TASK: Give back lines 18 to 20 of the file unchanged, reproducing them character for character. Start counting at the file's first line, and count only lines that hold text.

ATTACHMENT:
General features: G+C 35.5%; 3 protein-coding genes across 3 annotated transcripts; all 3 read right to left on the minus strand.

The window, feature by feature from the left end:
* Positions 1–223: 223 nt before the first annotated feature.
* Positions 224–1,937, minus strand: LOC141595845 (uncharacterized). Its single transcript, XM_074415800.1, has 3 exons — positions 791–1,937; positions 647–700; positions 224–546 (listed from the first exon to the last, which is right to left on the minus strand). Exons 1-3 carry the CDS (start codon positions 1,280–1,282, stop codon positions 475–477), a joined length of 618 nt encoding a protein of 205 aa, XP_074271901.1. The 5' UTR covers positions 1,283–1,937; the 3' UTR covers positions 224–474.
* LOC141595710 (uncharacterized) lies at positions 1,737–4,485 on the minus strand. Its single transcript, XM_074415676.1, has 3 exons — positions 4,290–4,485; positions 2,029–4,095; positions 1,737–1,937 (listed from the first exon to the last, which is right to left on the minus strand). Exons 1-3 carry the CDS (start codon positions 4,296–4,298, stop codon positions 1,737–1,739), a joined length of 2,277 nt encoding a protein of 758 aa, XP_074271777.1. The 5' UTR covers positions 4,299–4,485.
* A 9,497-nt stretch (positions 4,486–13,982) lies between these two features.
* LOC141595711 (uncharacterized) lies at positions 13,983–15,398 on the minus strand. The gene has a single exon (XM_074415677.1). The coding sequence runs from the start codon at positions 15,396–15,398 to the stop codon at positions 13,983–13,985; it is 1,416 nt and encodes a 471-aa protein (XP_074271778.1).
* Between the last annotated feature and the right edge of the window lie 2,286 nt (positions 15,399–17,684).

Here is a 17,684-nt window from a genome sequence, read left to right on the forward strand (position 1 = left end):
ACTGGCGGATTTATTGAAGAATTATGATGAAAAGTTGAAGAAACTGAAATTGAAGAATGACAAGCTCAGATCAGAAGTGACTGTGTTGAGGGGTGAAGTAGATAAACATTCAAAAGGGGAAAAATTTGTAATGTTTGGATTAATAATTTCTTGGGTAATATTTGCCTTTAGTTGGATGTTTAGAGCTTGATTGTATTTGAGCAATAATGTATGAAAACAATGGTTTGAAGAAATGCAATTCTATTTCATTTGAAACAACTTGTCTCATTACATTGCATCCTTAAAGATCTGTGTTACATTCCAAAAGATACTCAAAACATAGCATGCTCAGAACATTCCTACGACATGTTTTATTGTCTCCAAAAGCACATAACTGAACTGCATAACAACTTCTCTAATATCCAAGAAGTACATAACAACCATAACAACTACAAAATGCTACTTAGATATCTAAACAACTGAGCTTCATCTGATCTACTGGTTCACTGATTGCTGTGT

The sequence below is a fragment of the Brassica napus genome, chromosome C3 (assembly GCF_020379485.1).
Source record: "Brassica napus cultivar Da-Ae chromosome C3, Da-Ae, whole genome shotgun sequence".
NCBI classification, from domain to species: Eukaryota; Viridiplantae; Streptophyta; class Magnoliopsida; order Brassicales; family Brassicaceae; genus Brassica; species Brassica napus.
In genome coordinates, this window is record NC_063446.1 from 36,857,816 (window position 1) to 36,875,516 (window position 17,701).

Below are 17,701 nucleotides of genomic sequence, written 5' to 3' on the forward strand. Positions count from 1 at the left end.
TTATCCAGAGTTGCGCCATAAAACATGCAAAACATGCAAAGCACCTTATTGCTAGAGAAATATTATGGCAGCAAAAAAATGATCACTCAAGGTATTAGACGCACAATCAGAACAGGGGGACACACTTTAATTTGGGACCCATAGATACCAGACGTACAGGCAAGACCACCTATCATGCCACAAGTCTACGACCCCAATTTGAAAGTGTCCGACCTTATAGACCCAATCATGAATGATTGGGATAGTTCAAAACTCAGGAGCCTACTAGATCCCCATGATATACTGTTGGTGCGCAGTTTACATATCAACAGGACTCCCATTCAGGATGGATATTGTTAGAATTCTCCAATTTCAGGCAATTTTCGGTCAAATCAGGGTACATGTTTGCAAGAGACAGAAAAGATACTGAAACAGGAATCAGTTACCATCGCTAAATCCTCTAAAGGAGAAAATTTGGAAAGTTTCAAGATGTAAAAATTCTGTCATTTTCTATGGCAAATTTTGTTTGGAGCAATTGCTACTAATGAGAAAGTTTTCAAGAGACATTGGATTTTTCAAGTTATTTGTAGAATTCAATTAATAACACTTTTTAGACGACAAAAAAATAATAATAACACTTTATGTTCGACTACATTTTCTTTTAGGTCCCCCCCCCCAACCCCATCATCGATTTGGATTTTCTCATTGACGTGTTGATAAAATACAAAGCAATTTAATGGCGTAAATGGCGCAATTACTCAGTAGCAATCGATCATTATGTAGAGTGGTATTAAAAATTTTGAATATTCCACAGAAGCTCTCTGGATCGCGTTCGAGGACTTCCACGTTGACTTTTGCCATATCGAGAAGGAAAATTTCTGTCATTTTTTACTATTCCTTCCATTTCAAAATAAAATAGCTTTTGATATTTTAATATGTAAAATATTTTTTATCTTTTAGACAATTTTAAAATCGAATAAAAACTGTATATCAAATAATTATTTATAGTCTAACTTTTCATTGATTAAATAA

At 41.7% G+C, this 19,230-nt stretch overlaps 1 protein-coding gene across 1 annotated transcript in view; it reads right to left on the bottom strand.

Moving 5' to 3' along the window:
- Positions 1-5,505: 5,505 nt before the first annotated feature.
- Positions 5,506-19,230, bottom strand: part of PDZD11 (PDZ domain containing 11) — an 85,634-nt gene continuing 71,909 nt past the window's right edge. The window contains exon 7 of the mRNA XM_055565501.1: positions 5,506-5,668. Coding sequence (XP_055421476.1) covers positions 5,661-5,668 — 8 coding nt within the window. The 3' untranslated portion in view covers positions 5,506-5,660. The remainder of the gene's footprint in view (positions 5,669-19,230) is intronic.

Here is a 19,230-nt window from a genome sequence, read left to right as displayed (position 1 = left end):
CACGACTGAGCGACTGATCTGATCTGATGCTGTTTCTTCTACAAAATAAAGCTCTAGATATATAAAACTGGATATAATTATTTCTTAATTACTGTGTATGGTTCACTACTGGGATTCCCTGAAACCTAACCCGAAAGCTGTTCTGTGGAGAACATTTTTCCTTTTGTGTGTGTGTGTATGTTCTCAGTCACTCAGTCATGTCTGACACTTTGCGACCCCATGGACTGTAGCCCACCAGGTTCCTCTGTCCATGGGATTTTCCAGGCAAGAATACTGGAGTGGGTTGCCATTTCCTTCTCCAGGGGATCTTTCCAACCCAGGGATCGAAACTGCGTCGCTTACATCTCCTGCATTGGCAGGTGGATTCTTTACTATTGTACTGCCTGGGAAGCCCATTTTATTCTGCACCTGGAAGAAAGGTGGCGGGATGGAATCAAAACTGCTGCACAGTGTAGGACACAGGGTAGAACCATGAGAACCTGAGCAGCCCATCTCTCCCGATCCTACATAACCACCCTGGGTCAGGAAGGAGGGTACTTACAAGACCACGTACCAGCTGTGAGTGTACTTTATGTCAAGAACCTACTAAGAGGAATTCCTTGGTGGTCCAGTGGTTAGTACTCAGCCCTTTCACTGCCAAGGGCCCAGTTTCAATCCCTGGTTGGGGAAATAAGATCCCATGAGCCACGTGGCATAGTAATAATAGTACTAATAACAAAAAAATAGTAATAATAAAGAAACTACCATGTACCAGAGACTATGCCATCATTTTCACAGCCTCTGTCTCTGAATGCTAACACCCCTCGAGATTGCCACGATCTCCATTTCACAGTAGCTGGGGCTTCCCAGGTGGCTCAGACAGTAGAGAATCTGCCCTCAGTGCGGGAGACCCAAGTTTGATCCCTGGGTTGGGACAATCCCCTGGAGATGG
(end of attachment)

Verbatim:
Moving 5' to 3' along the window:
- Positions 1-5,505: 5,505 nt before the first annotated feature.
- Positions 5,506-19,230, bottom strand: part of PDZD11 (PDZ domain containing 11) — an 85,634-nt gene continuing 71,909 nt past the window's right edge. The window contains exon 7 of the mRNA XM_055565501.1: positions 5,506-5,668. Coding sequence (XP_055421476.1) covers positions 5,661-5,668 — 8 coding nt within the window. The 3' untranslated portion in view covers positions 5,506-5,660. The remainder of the gene's footprint in view (positions 5,669-19,230) is intronic.